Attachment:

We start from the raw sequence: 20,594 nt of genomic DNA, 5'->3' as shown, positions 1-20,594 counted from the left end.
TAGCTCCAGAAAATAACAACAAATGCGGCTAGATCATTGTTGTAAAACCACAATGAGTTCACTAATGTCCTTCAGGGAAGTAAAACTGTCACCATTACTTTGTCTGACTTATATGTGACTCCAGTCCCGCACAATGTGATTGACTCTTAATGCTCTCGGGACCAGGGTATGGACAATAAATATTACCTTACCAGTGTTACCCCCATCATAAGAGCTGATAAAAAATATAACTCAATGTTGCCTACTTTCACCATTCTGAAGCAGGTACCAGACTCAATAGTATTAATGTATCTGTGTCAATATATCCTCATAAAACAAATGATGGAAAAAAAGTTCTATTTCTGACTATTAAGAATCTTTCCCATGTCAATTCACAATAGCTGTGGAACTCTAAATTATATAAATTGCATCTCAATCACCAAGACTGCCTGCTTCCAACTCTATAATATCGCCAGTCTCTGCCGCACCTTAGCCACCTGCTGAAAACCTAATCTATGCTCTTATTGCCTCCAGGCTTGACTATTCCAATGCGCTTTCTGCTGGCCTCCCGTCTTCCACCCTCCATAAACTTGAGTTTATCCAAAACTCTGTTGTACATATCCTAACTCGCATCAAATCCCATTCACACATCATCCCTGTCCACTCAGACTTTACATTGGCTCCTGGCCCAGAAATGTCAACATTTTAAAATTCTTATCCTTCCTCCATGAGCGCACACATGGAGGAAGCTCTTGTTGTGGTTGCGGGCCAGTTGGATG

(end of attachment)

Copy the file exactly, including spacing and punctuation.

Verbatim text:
We start from the raw sequence: 20,594 nt of genomic DNA, 5'->3' as shown, positions 1-20,594 counted from the left end.
TAGCTCCAGAAAATAACAACAAATGCGGCTAGATCATTGTTGTAAAACCACAATGAGTTCACTAATGTCCTTCAGGGAAGTAAAACTGTCACCATTACTTTGTCTGACTTATATGTGACTCCAGTCCCGCACAATGTGATTGACTCTTAATGCTCTCGGGACCAGGGTATGGACAATAAATATTACCTTACCAGTGTTACCCCCATCATAAGAGCTGATAAAAAATATAACTCAATGTTGCCTACTTTCACCATTCTGAAGCAGGTACCAGACTCAATAGTATTAATGTATCTGTGTCAATATATCCTCATAAAACAAATGATGGAAAAAAAGTTCTATTTCTGACTATTAAGAATCTTTCCCATGTCAATTCACAATAGCTGTGGAACTCTAAATTATATAAATTGCATCTCAATCACCAAGACTGCCTGCTTCCAACTCTATAATATCGCCAGTCTCTGCCGCACCTTAGCCACCTGCTGAAAACCTAATCTATGCTCTTATTGCCTCCAGGCTTGACTATTCCAATGCGCTTTCTGCTGGCCTCCCGTCTTCCACCCTCCATAAACTTGAGTTTATCCAAAACTCTGTTGTACATATCCTAACTCGCATCAAATCCCATTCACACATCATCCCTGTCCACTCAGACTTTACATTGGCTCCTGGCCCAGAAATGTCAACATTTTAAAATTCTTATCCTTCCTCCATGAGCGCACACATGGAGGAAGCTCTTGTTGTGGTTGCGGGCCAGTTGGATG